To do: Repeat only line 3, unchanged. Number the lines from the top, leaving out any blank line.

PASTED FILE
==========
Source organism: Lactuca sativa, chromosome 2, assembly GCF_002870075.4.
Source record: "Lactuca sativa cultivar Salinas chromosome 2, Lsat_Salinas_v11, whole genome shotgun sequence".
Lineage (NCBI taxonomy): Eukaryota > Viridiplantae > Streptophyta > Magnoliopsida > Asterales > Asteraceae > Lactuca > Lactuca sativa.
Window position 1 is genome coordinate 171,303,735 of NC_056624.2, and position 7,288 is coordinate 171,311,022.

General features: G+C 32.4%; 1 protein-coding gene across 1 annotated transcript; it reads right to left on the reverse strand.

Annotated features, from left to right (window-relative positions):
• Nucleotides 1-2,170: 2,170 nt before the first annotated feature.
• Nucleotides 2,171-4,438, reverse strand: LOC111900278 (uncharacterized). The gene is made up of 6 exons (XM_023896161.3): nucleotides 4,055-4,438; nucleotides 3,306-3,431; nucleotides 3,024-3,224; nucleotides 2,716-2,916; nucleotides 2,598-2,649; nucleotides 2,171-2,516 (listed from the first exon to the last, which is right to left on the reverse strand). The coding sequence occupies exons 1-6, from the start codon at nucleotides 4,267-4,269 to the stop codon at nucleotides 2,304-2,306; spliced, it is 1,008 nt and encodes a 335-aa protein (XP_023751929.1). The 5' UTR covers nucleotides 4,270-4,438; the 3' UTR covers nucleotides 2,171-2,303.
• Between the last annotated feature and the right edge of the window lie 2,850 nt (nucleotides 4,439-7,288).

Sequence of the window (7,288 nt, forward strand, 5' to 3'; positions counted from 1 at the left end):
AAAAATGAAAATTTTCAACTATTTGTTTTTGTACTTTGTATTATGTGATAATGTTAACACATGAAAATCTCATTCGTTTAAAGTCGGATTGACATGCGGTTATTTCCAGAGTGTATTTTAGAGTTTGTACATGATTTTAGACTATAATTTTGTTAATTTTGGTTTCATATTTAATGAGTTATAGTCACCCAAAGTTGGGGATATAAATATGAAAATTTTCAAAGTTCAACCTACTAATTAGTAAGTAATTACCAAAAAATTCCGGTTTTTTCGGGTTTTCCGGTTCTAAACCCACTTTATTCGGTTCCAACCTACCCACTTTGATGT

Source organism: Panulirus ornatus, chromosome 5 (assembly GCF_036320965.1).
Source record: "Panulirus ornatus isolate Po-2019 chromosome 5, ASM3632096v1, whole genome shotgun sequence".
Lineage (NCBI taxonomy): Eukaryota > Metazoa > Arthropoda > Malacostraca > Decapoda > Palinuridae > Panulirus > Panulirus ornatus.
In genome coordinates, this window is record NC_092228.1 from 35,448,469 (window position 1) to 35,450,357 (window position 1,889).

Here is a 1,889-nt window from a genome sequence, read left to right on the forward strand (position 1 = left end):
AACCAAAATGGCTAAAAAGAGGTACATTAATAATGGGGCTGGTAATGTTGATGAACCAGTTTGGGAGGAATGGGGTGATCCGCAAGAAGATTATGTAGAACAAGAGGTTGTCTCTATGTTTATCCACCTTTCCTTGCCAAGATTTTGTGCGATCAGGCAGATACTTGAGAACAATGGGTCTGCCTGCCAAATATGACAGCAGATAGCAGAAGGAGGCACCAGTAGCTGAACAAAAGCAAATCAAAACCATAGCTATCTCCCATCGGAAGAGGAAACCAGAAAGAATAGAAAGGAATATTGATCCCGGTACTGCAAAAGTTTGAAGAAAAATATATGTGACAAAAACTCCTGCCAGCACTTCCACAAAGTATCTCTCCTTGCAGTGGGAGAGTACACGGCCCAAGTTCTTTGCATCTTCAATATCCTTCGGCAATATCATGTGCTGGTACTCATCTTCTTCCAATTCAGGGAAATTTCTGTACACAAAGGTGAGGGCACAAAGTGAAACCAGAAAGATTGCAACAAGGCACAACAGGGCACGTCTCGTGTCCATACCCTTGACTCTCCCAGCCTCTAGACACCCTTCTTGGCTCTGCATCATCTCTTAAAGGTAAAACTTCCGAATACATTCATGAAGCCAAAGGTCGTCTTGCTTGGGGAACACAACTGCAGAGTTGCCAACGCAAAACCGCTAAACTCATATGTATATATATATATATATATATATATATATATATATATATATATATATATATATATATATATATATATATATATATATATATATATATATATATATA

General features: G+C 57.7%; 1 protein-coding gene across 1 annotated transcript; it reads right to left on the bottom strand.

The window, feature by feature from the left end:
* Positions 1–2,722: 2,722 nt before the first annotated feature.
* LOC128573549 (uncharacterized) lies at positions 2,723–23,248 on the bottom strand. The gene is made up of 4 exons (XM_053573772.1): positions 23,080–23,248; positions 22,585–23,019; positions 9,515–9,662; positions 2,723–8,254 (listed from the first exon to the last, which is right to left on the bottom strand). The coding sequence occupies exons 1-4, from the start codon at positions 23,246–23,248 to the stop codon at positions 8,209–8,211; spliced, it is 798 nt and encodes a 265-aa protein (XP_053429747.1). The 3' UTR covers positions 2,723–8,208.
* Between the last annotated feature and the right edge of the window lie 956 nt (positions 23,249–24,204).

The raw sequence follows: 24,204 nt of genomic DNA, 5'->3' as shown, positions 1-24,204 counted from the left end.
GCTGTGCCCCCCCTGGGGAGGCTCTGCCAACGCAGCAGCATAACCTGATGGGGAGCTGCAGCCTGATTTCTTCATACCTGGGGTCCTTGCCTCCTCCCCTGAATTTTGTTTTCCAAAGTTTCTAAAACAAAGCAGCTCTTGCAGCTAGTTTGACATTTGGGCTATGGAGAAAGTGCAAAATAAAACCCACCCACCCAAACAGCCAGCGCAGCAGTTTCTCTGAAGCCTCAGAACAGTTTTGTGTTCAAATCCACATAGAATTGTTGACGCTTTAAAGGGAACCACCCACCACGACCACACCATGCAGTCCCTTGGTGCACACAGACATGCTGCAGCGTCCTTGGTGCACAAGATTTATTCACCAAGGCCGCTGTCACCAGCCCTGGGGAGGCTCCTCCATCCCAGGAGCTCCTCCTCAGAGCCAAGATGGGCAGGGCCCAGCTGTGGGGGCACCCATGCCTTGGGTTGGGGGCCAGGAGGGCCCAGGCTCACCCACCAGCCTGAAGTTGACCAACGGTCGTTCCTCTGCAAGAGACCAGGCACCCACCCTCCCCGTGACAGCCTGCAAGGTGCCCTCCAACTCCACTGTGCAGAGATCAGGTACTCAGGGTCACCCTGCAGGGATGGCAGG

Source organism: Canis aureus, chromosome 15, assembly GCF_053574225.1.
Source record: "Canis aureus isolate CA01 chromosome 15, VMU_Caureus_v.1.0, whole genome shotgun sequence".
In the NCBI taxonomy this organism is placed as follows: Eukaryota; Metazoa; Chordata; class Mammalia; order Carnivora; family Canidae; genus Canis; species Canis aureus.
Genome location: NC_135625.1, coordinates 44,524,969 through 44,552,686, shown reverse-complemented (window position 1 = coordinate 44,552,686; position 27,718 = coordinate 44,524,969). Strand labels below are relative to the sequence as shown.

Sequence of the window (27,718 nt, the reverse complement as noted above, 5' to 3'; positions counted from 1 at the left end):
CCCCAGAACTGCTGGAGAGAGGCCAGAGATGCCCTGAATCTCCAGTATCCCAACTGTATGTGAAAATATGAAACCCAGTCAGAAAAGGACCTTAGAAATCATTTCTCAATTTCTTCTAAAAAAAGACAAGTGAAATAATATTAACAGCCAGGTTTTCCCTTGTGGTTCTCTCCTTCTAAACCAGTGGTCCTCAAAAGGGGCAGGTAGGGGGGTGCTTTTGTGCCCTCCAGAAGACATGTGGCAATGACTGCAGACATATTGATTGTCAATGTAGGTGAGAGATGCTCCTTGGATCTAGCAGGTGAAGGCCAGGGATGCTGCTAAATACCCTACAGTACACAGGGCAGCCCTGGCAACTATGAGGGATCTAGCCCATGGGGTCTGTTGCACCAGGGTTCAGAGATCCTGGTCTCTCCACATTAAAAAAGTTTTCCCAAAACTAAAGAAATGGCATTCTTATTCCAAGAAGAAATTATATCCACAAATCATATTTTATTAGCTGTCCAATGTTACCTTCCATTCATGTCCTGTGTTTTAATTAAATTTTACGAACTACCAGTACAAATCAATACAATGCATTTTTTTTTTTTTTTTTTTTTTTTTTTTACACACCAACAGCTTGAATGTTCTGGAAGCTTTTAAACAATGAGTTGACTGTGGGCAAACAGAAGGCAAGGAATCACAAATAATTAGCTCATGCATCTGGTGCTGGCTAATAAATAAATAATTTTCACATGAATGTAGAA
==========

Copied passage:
Lineage (NCBI taxonomy): Eukaryota > Viridiplantae > Streptophyta > Magnoliopsida > Asterales > Asteraceae > Lactuca > Lactuca sativa.